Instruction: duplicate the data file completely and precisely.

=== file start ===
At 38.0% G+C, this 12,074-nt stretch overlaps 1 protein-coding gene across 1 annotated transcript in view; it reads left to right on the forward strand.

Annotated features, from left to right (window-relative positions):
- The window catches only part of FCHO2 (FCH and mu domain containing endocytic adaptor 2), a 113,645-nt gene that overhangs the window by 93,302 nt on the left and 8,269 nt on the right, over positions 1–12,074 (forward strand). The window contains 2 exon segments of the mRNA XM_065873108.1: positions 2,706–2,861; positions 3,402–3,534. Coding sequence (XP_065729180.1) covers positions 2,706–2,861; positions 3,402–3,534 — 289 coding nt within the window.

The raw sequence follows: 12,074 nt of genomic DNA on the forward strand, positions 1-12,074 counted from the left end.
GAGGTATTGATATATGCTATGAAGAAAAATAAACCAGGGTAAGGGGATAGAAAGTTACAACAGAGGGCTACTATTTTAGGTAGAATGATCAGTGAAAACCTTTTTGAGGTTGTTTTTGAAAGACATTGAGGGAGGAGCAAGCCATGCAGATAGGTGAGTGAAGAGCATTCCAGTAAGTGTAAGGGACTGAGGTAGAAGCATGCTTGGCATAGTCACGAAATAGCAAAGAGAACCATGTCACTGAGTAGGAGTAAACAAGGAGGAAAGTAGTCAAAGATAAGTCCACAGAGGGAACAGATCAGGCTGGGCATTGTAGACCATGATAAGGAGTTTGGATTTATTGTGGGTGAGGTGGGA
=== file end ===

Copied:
At 38.0% G+C, this 12,074-nt stretch overlaps 1 protein-coding gene across 1 annotated transcript in view; it reads left to right on the forward strand.

Annotated features, from left to right (window-relative positions):
- The window catches only part of FCHO2 (FCH and mu domain containing endocytic adaptor 2), a 113,645-nt gene that overhangs the window by 93,302 nt on the left and 8,269 nt on the right, over positions 1–12,074 (forward strand). The window contains 2 exon segments of the mRNA XM_065873108.1: positions 2,706–2,861; positions 3,402–3,534. Coding sequence (XP_065729180.1) covers positions 2,706–2,861; positions 3,402–3,534 — 289 coding nt within the window.

The raw sequence follows: 12,074 nt of genomic DNA on the forward strand, positions 1-12,074 counted from the left end.
GAGGTATTGATATATGCTATGAAGAAAAATAAACCAGGGTAAGGGGATAGAAAGTTACAACAGAGGGCTACTATTTTAGGTAGAATGATCAGTGAAAACCTTTTTGAGGTTGTTTTTGAAAGACATTGAGGGAGGAGCAAGCCATGCAGATAGGTGAGTGAAGAGCATTCCAGTAAGTGTAAGGGACTGAGGTAGAAGCATGCTTGGCATAGTCACGAAATAGCAAAGAGAACCATGTCACTGAGTAGGAGTAAACAAGGAGGAAAGTAGTCAAAGATAAGTCCACAGAGGGAACAGATCAGGCTGGGCATTGTAGACCATGATAAGGAGTTTGGATTTATTGTGGGTGAGGTGGGA